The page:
Fall is a busy season for publishers of nature and outdoor-themed books. They make perfect Christmas gifts. Here are some recent titles I recommend for the readers on your list. Carnivores of the World, by Luke Hunter (2111, Princeton University Pres, $29.95) is a comprehensive field guide to all 245 species of terrestrial carnivores — […]
A few weeks ago the temperature dropped below 30 degrees, and the first winter feeder birds, white-throated sparrows and dark-eyed juncos, showed up.
About a year ago, when I heard Hollywood was making a movie of Mark Obmascik s 2004 book, The Big Year: A Tale of Man, Nature, and Fowl Obsession, I worried. I feared it would make a joke of birders and birding. Remember Jane Hathaway on The Beverly Hillbillies? When I heard the three stars […]
If you have trees in the backyard, value and protect them. Trees filter and transport water through forest ecosystems. Their roots reduce erosion by binding the soil.
October brings two wildlife concerns to mind — feeding birds and avoiding deer on the highway.
Among hunters and anglers a trophy is the mount that hangs on the wall. It is the memory of a conquest. Controversy It can also be a source of controversy. To kill something just to put its head on the wall or its pelt on the floor seems wasteful and unsporting. That’s why the ethics […]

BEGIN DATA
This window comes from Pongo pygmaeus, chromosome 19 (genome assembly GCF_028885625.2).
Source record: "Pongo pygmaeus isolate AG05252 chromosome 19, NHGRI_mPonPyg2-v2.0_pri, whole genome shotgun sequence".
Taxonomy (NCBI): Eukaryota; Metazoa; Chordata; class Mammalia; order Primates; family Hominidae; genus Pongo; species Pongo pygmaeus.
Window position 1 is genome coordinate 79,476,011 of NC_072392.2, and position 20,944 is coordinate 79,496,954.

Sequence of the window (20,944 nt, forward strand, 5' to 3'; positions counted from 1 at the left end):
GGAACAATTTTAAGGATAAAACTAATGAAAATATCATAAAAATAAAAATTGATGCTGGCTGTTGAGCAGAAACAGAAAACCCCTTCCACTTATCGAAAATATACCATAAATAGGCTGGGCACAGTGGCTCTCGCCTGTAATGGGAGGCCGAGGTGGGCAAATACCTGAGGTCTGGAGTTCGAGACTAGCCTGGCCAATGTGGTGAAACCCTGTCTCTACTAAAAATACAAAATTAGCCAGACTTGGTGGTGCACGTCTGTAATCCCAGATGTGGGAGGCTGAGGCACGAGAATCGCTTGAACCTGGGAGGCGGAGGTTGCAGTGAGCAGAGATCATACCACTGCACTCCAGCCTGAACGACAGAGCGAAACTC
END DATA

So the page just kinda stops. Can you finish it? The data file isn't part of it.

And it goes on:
Over the last several weeks I’ve received many emails and letters from readers reporting large aggregation of dragonflies, usually hovering above the grass in wet meadows and hayfields.
Children are never too young to develop an interest in birds. By age three, my daughters could identify towhees and cardinals by sight and sound. Watching birds at feeders helped them learn colors, numbers and how to observe and describe behaviors. They learned art by drawing pictures of birds. But even they never got excited […]
Ten years ago, in the aftermath of 9/11, I wrote about nature’s September highlights. I touched on fall colors, shorter days, cooler nights, and the migration of birds and monarch butterflies
On Aug. 25 at a high school football game on Wheeling Island in the Ohio River, a flock of high flying birds distracted my attention from the game. Shortly before sunset, I counted about 50 common nighthawks swirling and feeding above the stadium lights. I watched until they disappeared in the darkening night sky.